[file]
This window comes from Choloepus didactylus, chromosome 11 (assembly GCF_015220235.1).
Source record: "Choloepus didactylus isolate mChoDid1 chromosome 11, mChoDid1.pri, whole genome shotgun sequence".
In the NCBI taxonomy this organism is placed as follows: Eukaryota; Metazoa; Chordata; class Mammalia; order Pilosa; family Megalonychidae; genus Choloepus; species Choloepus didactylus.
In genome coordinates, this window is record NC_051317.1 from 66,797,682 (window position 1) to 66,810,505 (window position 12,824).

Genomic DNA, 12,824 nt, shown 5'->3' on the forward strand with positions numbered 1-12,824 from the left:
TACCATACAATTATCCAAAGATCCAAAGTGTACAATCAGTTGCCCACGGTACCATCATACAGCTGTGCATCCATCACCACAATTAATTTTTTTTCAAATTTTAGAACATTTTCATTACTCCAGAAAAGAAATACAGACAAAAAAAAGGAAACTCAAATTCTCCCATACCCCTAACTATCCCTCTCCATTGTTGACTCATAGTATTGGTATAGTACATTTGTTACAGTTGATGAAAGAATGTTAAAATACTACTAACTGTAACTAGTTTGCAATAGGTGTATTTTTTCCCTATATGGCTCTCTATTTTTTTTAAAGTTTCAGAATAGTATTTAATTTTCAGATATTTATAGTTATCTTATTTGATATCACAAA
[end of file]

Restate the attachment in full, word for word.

This window comes from Choloepus didactylus, chromosome 11 (assembly GCF_015220235.1).
Source record: "Choloepus didactylus isolate mChoDid1 chromosome 11, mChoDid1.pri, whole genome shotgun sequence".
In the NCBI taxonomy this organism is placed as follows: Eukaryota; Metazoa; Chordata; class Mammalia; order Pilosa; family Megalonychidae; genus Choloepus; species Choloepus didactylus.
In genome coordinates, this window is record NC_051317.1 from 66,797,682 (window position 1) to 66,810,505 (window position 12,824).

Genomic DNA, 12,824 nt, shown 5'->3' on the forward strand with positions numbered 1-12,824 from the left:
TACCATACAATTATCCAAAGATCCAAAGTGTACAATCAGTTGCCCACGGTACCATCATACAGCTGTGCATCCATCACCACAATTAATTTTTTTTCAAATTTTAGAACATTTTCATTACTCCAGAAAAGAAATACAGACAAAAAAAAGGAAACTCAAATTCTCCCATACCCCTAACTATCCCTCTCCATTGTTGACTCATAGTATTGGTATAGTACATTTGTTACAGTTGATGAAAGAATGTTAAAATACTACTAACTGTAACTAGTTTGCAATAGGTGTATTTTTTCCCTATATGGCTCTCTATTTTTTTTAAAGTTTCAGAATAGTATTTAATTTTCAGATATTTATAGTTATCTTATTTGATATCACAAA